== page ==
Anonymous on September 8, 2011

I’m a quad woman and I’ve only been able to have an orgasm from manual stimulation. Am I missing something?

I’m a woman and – due to muscular dystrophy – I’m a quadriplegic who uses a ventilator. I’ve also had a hysterectomy. Both of these changes came before I started sexual activity…so I can’t compare “before” and “after.” I’ve only ever had an orgasm from manual stimulation instead of intercourse. That’s great, but am I missing something?

answered by Mitchell Tepper, PhD, MPH on September 8, 2011

Thank you for sharing your concern about your inability to orgasm with intercourse, in relation to your disability and hysterectomy.

First, you're not alone. Many people living with a disability weren’t sexually active before becoming disabled...and many wonder if they might be missing out. And the fact that you can’t reach orgasm through intercourse is a common experience among women…with or without a disability or hysterectomy.

Only 28% of women reported always achieving orgasm during intercourse with a partner in one of the largest national studies on sex behavior conducted to date ⎼ the National Health and Social Life Survey. Many more women (61%) reported almost always or always being able to orgasm from it’s possible you’re simply in the large percentage of women who don’t orgasm from intercourse.

Why, then, do vaginal orgasms seem so important and common…if they aren’t? Historically, we can look to psychoanalyst Sigmund Freud’s theory that – as women mature – their center of erotic pleasure shifts from the clitoris to the vagina. Although Freud’s work remains influential to this day, that particular theory didn’t pan out to be true.

You also mentioned that you’ve had a hysterectomy and, yes: a hysterectomy can affect a woman’s ability to orgasm.That said, researchers at theUniversity of Marylandfound that most women who had a hysterectomy actually reported higher sexual function after the surgery. Why? Because the health issue(s) for which the hysterectomy was needed were resolved (e.g., uterine pain), resulting in many women enjoying sex a lot more than pre-surgery.

Of course, hysterectomies that include removal of the ovaries (anoophorectomy) can have a different result. In these cases, women often experience sudden menopause (because the ovaries manufacture the body’s estrogen), which can decrease sexual function. If you’ve had a total hysterectomy, the good news is that your doctor can likely prescribehormone therapy, if needed and not contraindicated because of your paralysis.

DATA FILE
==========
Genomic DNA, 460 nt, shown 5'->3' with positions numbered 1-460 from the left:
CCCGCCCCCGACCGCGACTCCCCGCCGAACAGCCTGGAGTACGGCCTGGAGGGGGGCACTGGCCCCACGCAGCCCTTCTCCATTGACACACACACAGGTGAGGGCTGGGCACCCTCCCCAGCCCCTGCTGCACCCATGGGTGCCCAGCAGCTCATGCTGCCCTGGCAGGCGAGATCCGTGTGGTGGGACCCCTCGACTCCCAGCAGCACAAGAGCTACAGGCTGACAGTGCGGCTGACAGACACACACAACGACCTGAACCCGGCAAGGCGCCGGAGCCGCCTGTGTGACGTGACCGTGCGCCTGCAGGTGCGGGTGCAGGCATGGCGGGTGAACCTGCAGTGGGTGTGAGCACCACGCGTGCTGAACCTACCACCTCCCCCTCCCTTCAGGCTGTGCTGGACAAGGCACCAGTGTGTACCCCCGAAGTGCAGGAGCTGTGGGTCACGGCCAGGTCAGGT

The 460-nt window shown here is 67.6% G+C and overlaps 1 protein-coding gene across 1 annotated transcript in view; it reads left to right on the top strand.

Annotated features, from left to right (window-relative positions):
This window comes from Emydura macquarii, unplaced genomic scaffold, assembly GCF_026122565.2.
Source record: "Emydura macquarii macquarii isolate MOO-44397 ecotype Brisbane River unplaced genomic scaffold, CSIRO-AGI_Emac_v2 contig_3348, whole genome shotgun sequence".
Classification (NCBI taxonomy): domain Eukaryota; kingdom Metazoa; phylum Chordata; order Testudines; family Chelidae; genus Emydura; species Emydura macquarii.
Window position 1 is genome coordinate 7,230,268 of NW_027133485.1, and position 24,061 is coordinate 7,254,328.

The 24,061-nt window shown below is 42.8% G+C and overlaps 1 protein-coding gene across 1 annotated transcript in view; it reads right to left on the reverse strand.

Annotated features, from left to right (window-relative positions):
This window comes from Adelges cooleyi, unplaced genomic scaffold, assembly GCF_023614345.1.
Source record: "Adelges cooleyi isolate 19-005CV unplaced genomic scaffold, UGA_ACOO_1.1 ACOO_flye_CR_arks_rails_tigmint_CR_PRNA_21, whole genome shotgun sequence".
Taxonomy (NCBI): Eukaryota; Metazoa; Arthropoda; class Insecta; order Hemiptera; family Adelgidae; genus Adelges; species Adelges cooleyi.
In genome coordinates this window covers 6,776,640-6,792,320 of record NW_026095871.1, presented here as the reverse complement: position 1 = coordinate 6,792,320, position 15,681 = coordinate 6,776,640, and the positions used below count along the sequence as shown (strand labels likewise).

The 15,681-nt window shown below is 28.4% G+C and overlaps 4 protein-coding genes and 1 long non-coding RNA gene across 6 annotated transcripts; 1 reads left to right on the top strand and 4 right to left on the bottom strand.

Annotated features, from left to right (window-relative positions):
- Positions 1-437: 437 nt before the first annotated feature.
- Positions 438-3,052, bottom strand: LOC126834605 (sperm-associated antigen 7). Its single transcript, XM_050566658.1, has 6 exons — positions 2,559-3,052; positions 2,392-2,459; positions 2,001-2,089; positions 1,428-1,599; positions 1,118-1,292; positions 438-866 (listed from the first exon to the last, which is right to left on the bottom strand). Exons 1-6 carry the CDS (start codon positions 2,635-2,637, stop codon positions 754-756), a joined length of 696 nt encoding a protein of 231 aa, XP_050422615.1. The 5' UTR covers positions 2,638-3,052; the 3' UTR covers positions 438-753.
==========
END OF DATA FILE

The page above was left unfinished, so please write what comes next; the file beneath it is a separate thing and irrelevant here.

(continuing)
Something else to keep in mind…

There is no such thing as a “standard” orgasm.Beverly Whipple, a well-respected sex researcher, says that an orgasm is what a woman says an orgasm is. In other words, you – along with every other disabled or able-bodied woman – can define your own orgasms, including where and how they originate.

So, if you’re happy with the orgasms you’ve experienced so far, that’s a great start. And if you’d like to experiment with other ways to orgasm, you could try stimulating your genitals using hands, a vibrator, your partner’s tongue or fingers, or different positions during intercourse. You may even find that, like manywomen with spinal cord injuries, other areas of your body are particularly pleasurable to touch.  

Bottom line? I can't say whether your ability to orgasm only through manual stimulation is the result of physical impairment. But what I can offer you is the knowledge that the ability to orgasm is resilient, and avenues to orgasm are plenty.

Thanks again for writing, and I wish you sexual well-being.

Related info:

Mitchell Tepper, PhD, MPH

Dr. Tepper directs sexual health education at An AASECT-certified sexuality educator and counselor, his areas of expertise include sexual dysfunctions, sexuality following disability or illness, pleasure and orgasm, relationships, and military and veteran couples' counseling. Dr. Tepper was educated at the University of Pennsylvania and Yale University.

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